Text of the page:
Safety seems to be the trump card that most van manufacturers wave when the subject of Toyota’s HiAce comes up against their own offerings, which have a veritable alphabet soup of safety kit.
There was, therefore, much glee on the part of Toyota’s competition as July 1 loomed and, with it, the mandatory introduction of electronic stability programs (which most mainstream van manufacturers already offer) for all new vans imported into New Zealand.
Would Toyota roll over, cry “uncle” and withdraw the evergreen HiAce? After all, Toyota was a little slow to introduce other safety features such as ABS brakes and dual airbags. Would ESP be the END?
The July 1 deadline rolled in and so did the latest crop of HiAces — equipped with Toyota’s answer to Electronic Stability Control: VSC, or Vehicle Stability Control.
As a control system, VSC is remarkably unobtrusive in as much as it doesn’t grab the vehicle by the short and curlies when traction is lost — after all, that’s what ESC systems are designed to do — but gently allows wheel spin to be slowed to such a point that the wheels can regain some grip and allow the driver to remain in control.
Building Today found a gnarly bit of off-camber tarmac, liberally covered in gravel, and gave a fully-laden, high-top 3-litre, turbo diesel HiAce ZX far more welly than was needed, almost demanding the system not live up to its promise of sustainable traction.
HiAce’s 3-litre turbo diesel can spit out an appreciable 300Nm of torque and 100 kilowatts of power, which should cause even the mighty Bridgestone factory-fit tyres to have a little bit of a hissy fit on unfriendly surfaces.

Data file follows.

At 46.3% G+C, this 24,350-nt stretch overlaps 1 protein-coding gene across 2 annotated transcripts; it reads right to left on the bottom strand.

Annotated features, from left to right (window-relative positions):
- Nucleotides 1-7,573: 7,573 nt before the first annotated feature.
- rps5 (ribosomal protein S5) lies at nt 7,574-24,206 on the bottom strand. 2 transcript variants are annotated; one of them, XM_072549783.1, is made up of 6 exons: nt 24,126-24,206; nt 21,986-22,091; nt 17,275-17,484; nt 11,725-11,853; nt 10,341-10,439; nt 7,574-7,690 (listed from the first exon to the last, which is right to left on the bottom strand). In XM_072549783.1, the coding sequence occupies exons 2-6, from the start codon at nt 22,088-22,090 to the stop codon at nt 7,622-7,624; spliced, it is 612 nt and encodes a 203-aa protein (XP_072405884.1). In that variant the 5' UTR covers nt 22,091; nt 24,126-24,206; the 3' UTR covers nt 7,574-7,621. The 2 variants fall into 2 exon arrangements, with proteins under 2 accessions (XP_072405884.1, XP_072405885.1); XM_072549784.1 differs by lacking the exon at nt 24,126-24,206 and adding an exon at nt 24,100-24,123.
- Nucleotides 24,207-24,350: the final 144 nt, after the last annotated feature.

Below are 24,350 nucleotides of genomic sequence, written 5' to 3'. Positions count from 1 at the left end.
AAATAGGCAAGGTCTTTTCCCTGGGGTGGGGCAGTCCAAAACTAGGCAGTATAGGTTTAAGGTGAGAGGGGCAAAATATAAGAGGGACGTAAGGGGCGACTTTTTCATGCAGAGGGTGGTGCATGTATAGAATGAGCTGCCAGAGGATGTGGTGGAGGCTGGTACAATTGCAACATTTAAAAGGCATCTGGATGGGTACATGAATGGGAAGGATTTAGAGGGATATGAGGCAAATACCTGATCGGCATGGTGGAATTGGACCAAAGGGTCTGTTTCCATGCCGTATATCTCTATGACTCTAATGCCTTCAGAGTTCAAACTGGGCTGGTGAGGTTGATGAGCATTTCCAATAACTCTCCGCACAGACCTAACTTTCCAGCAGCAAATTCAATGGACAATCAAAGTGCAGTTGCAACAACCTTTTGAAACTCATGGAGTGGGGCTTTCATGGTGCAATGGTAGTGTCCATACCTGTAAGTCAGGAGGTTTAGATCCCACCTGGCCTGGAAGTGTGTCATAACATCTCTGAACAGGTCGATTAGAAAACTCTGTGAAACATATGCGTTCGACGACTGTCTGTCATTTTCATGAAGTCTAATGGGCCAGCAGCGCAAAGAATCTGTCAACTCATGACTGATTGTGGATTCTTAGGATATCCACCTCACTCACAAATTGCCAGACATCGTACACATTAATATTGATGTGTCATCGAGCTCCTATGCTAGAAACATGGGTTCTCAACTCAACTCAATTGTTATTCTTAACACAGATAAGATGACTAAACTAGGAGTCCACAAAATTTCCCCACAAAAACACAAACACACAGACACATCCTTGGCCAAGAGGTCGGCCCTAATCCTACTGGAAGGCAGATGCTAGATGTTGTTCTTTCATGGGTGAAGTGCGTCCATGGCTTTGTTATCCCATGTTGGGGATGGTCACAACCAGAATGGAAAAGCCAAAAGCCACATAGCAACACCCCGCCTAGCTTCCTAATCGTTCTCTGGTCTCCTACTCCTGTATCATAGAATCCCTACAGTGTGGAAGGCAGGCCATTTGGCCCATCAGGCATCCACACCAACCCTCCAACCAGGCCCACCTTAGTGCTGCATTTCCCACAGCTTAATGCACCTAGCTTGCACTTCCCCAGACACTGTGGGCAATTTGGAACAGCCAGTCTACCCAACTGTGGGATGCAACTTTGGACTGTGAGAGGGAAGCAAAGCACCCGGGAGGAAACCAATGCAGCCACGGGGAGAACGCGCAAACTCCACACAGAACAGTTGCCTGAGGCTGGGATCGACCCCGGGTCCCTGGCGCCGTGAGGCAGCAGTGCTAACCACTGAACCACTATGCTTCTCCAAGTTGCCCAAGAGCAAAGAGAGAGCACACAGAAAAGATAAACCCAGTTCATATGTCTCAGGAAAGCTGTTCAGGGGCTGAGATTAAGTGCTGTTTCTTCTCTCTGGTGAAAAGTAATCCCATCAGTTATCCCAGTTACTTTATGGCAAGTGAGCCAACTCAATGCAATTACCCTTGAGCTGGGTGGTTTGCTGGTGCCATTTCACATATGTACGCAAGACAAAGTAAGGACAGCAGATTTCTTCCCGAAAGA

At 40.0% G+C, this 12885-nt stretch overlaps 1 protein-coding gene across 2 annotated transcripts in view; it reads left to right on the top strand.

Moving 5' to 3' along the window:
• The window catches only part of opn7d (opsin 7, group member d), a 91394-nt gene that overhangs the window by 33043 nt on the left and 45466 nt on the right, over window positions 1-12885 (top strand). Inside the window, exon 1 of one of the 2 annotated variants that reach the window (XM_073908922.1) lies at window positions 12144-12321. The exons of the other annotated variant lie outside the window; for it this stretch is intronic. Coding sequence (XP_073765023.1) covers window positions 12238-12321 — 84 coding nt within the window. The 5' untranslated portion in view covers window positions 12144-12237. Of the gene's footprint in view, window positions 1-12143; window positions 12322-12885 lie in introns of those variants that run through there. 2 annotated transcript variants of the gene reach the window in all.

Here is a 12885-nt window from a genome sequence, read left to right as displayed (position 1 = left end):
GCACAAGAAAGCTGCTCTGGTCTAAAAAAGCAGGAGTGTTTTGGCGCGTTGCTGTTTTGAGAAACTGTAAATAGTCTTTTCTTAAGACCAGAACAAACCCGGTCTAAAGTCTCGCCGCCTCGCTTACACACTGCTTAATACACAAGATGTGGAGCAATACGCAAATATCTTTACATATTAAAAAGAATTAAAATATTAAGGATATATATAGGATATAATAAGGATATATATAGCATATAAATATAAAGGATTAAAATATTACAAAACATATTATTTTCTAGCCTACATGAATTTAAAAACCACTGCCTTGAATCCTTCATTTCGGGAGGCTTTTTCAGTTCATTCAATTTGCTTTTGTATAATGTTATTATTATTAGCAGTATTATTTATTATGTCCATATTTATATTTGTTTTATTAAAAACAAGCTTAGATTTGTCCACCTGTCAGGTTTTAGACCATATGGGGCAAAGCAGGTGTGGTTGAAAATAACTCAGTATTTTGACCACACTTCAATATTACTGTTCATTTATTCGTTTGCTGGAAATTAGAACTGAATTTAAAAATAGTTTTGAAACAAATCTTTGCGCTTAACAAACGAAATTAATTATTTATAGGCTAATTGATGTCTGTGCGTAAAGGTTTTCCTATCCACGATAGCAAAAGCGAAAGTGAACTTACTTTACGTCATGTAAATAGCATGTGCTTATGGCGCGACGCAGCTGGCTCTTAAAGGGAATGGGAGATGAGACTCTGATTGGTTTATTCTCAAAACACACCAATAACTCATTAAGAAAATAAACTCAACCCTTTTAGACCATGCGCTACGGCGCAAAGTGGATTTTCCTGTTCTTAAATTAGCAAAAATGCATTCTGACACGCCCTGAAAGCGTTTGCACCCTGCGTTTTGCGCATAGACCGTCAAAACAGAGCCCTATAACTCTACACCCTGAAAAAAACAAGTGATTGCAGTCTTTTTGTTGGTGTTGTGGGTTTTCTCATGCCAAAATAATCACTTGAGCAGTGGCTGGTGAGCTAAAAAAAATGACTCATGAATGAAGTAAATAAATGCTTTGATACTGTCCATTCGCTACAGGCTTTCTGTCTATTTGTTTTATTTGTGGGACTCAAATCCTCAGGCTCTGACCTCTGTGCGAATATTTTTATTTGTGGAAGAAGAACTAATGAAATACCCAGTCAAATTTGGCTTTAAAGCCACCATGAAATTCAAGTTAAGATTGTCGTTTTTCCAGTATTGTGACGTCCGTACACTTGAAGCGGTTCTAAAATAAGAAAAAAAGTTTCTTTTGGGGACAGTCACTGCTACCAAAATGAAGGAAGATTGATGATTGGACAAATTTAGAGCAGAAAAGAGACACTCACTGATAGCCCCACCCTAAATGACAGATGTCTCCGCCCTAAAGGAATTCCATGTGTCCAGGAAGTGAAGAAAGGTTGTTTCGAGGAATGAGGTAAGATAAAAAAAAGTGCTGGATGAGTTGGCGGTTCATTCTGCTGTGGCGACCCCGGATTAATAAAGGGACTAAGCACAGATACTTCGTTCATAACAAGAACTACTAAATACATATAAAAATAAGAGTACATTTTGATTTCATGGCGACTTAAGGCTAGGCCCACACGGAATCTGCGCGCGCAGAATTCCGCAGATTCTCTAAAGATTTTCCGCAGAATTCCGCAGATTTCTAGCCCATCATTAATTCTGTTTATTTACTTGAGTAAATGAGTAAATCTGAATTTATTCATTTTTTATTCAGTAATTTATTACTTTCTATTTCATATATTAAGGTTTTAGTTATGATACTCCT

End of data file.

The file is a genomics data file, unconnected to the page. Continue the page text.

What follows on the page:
However, VSC proved too smart and, other than a little dashboard light appearing, the results were terribly unexciting.
No blitzed gravel, no slides, no loss of control at all — Jeremy Clarkson might have punched someone out of sheer boredom!
As a safety system, VSC works as advertised — indeed, if not better. What, then, of the rest?
HiAce has traditionally suffered a little in ergonomics and front cabin space, but this has been dealt with effectively by losing the third (centre) seat, which few would be happy to use anyway. There’s now a sensible-sized work area in place, with lots more room for the driver and offsider.
Cruise control works a treat, as does the reversing camera — complete with guidelines — in the rear view mirror. The now-standard Bluetooth-capable audio system with steering wheel controls is well and truly able to eclipse the roar of the engine when the HiAce is shuttling around town.
On longer trips, the engine burbles away, gently sipping between eight and nine litres per 100km according to the official figures. Sensible driving and use of cruise can get you down into the high seven litres per 100km mark.
The tested van swallowed a truckload of stuff and offered easy loading and unloading through dual-side sliding doors and a massive rear tailgate, while the vinyl floor covering and timber side protection systems stopped any nasty interior paint scratches.
It rather looks then, that Toyota’s extensive HiAce range (starting from $46,830 for the ZL models and from $56,330 for the diesel-only ZXs) will continue to be a (safe) thorn in the side of its competition for many years to come.